Advocacy Organizations for Families of Children with Special Needs in Bronx, New York

Advocates for Children of New York provides educational assistance to families in NYC who have children with disabilities. Learn more about AFC Thrive Project & other organizations that offer support.

Advocacy Organizations for Families of Children with Special Needs in Bronx, New York

Advocates for Children of New York (AFC) is a non-profit organization that provides educational assistance to families in New York City. The AFC Thrive Project focuses on low-income families with children with disabilities who need legal representation or a thorough defense of their cases. Our staff advises parents on their legal rights, negotiates on their behalf, and represents them at administrative hearings to get the services their children need to support their development, succeed in school, and maximize their independence. Read some of our success stories.

The services and supports provided by the Office for People With Developmental Disabilities (OPWDD) or our service providers can help families live in the home of their choice, find employment and other meaningful activities in which they can participate, build relationships in the community, and enjoy health and well-being. The Children and Families Council has the mission to act as a neutral body to coordinate New York's health, education, and human services system to ensure that all children and families in New York State have the opportunity to realize their full potential. These efforts have the potential to affect thousands of children with disabilities in the New York City public school system. The Beyond Access series is part of the Specialized Instruction and Student Support Division of the New York City Department of Education.

It supports families of students with disabilities by offering sessions on topics related to special education. Advocates for Children of New York has been protecting and promoting the educational rights of students with disabilities since 1971. Each year, the Bronx Child Development Center at Easterseals New York provides special preschool education to nearly 200 young children with disabilities. The center's goal is to prepare every child to enter the next grade and to eliminate the need for services in the future. At the Bronx Child Development Center, children ages 3 to 5 receive individualized educational plans and personalized speech, physical, occupational and play therapies to ensure their continued development. The New York State Early Intervention Program (EIP) is part of the National Early Intervention Program for infants and young children with disabilities and their families. Brooklyn Blue Feather Elementary School (BBF) accepts children between the ages of 5 and 12 who reside in the five boroughs of New York City. The mission of the New York State Office of Mental Health is to promote the mental health of all New Yorkers, with a particular focus on providing hope and recovery to adults with serious mental illness and to children with serious emotional disorders.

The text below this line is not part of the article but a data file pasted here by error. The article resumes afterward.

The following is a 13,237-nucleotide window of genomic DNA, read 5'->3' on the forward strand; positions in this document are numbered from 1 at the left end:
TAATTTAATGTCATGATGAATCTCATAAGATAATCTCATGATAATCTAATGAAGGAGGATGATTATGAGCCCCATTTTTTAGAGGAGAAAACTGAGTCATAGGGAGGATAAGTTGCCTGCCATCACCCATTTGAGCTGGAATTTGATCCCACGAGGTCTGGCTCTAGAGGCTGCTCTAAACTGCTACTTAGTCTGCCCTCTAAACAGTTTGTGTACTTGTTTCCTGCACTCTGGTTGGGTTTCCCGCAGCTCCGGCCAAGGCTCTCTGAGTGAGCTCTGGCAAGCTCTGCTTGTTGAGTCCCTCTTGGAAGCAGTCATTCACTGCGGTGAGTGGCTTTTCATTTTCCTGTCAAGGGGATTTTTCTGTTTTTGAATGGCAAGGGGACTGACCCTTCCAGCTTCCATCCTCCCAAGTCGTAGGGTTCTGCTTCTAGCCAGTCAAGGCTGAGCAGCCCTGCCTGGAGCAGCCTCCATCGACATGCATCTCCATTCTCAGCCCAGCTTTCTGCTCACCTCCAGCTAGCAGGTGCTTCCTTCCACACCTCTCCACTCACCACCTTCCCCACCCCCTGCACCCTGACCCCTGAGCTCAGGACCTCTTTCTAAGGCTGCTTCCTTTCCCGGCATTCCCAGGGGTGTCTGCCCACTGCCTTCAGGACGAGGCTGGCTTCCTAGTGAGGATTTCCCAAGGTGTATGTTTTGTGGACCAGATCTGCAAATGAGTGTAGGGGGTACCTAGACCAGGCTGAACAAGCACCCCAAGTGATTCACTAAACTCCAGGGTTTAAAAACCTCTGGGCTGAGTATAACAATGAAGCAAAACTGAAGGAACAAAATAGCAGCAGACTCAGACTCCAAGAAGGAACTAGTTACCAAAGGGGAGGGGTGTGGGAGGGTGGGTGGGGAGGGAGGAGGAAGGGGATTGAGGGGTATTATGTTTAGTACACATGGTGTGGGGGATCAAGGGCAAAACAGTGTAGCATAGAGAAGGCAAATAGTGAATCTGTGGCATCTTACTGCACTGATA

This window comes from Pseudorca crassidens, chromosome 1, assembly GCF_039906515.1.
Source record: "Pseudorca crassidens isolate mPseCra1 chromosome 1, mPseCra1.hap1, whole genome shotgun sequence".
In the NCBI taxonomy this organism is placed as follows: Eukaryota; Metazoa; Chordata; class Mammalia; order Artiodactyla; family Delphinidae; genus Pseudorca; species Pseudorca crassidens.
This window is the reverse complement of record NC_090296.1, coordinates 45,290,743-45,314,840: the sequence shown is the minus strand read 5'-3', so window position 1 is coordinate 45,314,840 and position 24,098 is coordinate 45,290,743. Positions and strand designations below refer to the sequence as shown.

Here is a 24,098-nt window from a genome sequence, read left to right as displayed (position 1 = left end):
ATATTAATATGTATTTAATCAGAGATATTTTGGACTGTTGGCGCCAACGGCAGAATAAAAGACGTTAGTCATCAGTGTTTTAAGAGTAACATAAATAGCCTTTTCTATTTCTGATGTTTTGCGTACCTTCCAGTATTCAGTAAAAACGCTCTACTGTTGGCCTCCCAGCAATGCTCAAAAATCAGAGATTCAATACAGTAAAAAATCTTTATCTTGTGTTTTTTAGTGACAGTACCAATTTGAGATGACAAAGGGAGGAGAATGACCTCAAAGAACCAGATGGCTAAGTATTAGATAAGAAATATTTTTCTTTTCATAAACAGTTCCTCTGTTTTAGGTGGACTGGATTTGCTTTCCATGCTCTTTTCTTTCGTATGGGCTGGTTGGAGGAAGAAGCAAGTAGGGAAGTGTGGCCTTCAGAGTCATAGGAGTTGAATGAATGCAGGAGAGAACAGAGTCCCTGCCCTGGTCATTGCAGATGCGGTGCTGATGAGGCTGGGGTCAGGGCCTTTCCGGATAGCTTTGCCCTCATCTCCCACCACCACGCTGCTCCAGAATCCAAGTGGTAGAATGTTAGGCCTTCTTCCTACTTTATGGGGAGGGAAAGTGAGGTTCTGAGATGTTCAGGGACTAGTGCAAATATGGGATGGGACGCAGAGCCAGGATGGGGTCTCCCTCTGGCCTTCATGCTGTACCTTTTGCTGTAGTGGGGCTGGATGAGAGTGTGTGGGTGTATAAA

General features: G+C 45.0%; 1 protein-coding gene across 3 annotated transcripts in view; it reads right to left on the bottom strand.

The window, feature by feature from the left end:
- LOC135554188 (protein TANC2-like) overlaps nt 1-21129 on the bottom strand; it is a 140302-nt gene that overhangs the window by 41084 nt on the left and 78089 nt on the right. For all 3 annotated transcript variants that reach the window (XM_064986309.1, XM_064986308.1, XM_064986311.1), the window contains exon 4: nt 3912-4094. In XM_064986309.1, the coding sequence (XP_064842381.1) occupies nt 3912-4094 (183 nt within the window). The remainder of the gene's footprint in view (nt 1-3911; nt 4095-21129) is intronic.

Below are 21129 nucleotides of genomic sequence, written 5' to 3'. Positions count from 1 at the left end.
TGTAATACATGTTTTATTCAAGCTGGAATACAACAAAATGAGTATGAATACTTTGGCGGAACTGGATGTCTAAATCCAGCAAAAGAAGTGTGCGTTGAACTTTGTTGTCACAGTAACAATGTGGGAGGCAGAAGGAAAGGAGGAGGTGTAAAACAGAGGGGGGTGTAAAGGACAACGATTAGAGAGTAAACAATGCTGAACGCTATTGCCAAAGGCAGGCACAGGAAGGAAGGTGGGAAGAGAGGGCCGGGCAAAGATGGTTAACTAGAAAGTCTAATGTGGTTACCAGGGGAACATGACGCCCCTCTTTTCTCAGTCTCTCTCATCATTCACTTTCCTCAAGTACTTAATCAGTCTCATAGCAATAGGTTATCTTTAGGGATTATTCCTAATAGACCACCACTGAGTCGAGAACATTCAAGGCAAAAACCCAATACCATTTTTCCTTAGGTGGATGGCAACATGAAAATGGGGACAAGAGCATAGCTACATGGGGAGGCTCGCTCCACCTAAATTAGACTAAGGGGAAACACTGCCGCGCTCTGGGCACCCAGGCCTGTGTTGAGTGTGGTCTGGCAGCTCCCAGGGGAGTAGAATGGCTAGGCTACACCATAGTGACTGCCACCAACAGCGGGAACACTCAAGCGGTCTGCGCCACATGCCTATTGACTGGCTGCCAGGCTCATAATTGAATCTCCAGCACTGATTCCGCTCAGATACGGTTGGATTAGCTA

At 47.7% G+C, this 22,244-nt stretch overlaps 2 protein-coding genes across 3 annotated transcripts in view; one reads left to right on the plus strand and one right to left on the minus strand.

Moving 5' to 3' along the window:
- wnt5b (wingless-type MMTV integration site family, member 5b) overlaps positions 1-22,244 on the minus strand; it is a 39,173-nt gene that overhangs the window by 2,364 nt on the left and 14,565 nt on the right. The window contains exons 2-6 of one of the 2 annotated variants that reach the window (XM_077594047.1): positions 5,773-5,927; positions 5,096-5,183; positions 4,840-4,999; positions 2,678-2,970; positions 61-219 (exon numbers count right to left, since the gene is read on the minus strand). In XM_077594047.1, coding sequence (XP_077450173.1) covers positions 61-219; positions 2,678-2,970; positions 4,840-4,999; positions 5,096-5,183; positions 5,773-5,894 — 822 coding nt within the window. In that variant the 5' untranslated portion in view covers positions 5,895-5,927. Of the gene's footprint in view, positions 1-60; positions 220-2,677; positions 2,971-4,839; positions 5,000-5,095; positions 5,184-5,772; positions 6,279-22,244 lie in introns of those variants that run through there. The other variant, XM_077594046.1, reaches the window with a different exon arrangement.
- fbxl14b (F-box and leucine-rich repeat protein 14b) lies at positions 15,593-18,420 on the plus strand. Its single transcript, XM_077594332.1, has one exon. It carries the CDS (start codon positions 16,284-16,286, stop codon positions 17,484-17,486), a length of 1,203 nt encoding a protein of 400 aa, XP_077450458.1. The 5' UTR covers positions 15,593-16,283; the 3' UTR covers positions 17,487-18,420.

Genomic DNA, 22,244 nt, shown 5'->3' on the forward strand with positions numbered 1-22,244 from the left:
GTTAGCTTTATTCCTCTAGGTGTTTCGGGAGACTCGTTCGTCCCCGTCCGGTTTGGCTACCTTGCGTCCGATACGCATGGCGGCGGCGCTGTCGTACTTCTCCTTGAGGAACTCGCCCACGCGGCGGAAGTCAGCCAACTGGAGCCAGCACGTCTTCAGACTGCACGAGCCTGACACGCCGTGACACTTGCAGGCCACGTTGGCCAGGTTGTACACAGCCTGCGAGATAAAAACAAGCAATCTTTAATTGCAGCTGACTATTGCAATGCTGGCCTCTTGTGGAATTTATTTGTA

Based on data collected and interviews with professionals, special education advocates, and parents of students with disabilities, a document was created that makes recommendations for addressing obstacles to chronic traumatic encephalopathy. In addition, students can receive small-group instruction from a special education teacher to help them achieve their Individualized Education Program (IEP) goals, and students whose IEP recommends assistive technology (AT) will receive face-to-face training by a member of the DoE's AT team. Family and Community Engagement Centers (FACE) provide family services for school-age and early childhood students with disabilities. These centers help families of children with disabilities participate in their children's education. The New York City Department of Education was challenged when it did not provide free breakfast and lunch to children with disabilities who would normally be entitled to receive meals at school but had to attend private special education schools because the DOE did not provide them with adequate public school education.